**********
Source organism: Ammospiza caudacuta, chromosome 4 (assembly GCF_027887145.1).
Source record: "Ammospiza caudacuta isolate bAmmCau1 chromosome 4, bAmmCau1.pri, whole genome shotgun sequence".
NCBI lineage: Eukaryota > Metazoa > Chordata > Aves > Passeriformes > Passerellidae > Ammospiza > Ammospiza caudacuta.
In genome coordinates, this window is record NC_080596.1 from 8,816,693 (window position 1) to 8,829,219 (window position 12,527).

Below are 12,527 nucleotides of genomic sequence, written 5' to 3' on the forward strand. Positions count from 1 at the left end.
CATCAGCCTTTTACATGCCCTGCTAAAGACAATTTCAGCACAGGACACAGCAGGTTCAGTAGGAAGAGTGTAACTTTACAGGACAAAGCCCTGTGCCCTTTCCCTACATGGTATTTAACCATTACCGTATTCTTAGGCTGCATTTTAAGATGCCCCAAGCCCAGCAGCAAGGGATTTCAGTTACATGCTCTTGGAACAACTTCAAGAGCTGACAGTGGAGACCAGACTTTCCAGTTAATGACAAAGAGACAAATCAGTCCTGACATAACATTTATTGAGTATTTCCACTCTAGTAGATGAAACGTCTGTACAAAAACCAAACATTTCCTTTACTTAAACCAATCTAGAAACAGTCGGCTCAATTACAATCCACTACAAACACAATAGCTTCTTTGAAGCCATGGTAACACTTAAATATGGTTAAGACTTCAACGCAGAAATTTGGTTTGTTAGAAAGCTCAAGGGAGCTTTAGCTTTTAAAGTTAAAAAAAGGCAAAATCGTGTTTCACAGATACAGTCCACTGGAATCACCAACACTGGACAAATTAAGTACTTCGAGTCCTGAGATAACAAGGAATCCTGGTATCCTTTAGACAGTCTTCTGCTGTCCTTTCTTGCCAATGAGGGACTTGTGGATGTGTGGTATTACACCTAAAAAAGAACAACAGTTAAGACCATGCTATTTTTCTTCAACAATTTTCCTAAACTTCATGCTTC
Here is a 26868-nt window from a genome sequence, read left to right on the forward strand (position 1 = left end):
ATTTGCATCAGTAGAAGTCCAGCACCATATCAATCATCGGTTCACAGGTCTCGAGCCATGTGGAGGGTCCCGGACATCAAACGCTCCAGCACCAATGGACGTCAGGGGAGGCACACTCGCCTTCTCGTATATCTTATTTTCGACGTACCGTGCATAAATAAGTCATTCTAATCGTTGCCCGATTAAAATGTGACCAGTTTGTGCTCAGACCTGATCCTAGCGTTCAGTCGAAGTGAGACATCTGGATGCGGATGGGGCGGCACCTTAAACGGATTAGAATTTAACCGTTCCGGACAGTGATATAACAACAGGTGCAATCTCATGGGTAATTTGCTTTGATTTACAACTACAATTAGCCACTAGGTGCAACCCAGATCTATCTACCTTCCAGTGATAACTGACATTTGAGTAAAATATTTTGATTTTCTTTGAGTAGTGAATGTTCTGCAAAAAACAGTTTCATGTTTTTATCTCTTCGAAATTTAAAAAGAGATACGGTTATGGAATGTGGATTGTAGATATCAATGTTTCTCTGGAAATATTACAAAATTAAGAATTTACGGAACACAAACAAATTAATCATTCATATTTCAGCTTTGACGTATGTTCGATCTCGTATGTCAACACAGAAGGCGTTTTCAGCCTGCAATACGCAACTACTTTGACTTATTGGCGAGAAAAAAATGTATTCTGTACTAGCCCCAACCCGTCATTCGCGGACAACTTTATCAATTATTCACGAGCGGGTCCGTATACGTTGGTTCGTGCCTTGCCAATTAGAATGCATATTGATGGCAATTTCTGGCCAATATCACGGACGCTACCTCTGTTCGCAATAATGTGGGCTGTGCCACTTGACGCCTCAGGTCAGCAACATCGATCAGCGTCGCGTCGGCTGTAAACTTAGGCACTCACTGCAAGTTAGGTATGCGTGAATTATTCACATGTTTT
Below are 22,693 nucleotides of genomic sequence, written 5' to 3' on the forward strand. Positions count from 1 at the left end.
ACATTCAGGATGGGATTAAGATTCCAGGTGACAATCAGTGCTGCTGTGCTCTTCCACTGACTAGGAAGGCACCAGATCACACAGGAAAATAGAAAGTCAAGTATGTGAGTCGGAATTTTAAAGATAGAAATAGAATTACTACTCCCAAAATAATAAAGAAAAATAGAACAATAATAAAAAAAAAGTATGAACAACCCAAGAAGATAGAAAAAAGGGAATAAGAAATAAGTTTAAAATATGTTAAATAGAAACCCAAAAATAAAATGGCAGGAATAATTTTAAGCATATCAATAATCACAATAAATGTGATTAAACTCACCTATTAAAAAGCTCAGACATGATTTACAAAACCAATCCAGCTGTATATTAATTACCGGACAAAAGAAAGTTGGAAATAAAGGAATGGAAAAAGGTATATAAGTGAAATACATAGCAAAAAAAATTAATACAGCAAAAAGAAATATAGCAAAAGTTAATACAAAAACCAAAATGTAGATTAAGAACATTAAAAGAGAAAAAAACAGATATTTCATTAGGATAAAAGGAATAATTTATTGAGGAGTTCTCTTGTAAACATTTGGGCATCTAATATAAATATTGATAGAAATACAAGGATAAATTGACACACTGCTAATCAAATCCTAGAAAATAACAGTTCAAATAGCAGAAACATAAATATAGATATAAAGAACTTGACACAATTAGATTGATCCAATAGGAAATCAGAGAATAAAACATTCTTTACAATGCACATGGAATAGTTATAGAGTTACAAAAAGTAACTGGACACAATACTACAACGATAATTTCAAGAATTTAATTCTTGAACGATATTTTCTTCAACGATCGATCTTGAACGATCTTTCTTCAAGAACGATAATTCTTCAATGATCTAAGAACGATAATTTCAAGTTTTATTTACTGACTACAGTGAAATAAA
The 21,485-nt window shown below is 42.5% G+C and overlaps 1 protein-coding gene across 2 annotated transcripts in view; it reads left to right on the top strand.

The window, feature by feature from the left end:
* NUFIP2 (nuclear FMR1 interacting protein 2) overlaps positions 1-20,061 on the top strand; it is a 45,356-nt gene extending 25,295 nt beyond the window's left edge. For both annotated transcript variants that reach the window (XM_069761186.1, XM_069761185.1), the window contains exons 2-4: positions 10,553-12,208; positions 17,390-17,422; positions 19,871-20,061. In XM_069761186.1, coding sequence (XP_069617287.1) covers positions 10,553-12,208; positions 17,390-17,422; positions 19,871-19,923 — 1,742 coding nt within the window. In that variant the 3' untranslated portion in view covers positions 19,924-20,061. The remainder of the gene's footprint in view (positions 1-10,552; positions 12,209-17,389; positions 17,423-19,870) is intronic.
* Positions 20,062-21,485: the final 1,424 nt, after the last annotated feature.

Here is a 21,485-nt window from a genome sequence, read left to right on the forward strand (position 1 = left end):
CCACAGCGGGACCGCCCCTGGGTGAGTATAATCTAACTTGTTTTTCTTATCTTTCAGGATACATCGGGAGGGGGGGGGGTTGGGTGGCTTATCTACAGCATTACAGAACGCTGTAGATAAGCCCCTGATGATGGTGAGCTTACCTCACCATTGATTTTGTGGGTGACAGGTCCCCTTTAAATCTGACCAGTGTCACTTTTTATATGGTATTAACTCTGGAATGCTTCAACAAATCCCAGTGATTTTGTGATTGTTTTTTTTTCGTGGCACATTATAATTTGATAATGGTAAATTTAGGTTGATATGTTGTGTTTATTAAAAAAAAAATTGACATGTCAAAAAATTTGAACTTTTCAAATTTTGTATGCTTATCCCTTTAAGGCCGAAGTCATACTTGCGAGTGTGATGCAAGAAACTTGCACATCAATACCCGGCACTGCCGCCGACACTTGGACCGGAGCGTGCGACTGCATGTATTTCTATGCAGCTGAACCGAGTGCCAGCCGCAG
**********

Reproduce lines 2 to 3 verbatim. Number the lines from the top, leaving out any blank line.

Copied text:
Source record: "Ammospiza caudacuta isolate bAmmCau1 chromosome 4, bAmmCau1.pri, whole genome shotgun sequence".
NCBI lineage: Eukaryota > Metazoa > Chordata > Aves > Passeriformes > Passerellidae > Ammospiza > Ammospiza caudacuta.